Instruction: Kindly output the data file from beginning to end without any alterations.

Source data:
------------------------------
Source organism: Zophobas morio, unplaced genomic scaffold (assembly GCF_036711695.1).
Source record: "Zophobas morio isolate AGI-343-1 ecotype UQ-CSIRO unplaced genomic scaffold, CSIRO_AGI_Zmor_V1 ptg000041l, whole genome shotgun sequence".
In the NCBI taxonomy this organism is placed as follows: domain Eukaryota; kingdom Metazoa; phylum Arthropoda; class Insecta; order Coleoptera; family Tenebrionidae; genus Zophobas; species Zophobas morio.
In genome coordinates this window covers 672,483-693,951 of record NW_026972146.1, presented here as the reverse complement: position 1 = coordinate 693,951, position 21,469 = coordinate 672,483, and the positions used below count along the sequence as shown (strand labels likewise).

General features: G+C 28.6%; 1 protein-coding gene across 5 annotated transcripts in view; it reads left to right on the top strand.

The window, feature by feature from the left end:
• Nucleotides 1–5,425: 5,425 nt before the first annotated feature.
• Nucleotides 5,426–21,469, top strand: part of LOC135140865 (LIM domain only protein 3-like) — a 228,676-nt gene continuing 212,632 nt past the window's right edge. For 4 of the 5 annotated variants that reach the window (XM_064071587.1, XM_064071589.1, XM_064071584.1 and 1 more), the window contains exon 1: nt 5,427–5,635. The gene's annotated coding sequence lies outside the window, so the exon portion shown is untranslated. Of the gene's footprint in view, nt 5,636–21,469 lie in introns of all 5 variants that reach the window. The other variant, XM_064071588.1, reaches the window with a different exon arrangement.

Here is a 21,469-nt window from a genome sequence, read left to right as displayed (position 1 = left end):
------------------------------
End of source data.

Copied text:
Source organism: Zophobas morio, unplaced genomic scaffold (assembly GCF_036711695.1).
Source record: "Zophobas morio isolate AGI-343-1 ecotype UQ-CSIRO unplaced genomic scaffold, CSIRO_AGI_Zmor_V1 ptg000041l, whole genome shotgun sequence".
In the NCBI taxonomy this organism is placed as follows: domain Eukaryota; kingdom Metazoa; phylum Arthropoda; class Insecta; order Coleoptera; family Tenebrionidae; genus Zophobas; species Zophobas morio.
In genome coordinates this window covers 672,483-693,951 of record NW_026972146.1, presented here as the reverse complement: position 1 = coordinate 693,951, position 21,469 = coordinate 672,483, and the positions used below count along the sequence as shown (strand labels likewise).

General features: G+C 28.6%; 1 protein-coding gene across 5 annotated transcripts in view; it reads left to right on the top strand.

The window, feature by feature from the left end:
• Nucleotides 1–5,425: 5,425 nt before the first annotated feature.
• Nucleotides 5,426–21,469, top strand: part of LOC135140865 (LIM domain only protein 3-like) — a 228,676-nt gene continuing 212,632 nt past the window's right edge. For 4 of the 5 annotated variants that reach the window (XM_064071587.1, XM_064071589.1, XM_064071584.1 and 1 more), the window contains exon 1: nt 5,427–5,635. The gene's annotated coding sequence lies outside the window, so the exon portion shown is untranslated. Of the gene's footprint in view, nt 5,636–21,469 lie in introns of all 5 variants that reach the window. The other variant, XM_064071588.1, reaches the window with a different exon arrangement.

Here is a 21,469-nt window from a genome sequence, read left to right as displayed (position 1 = left end):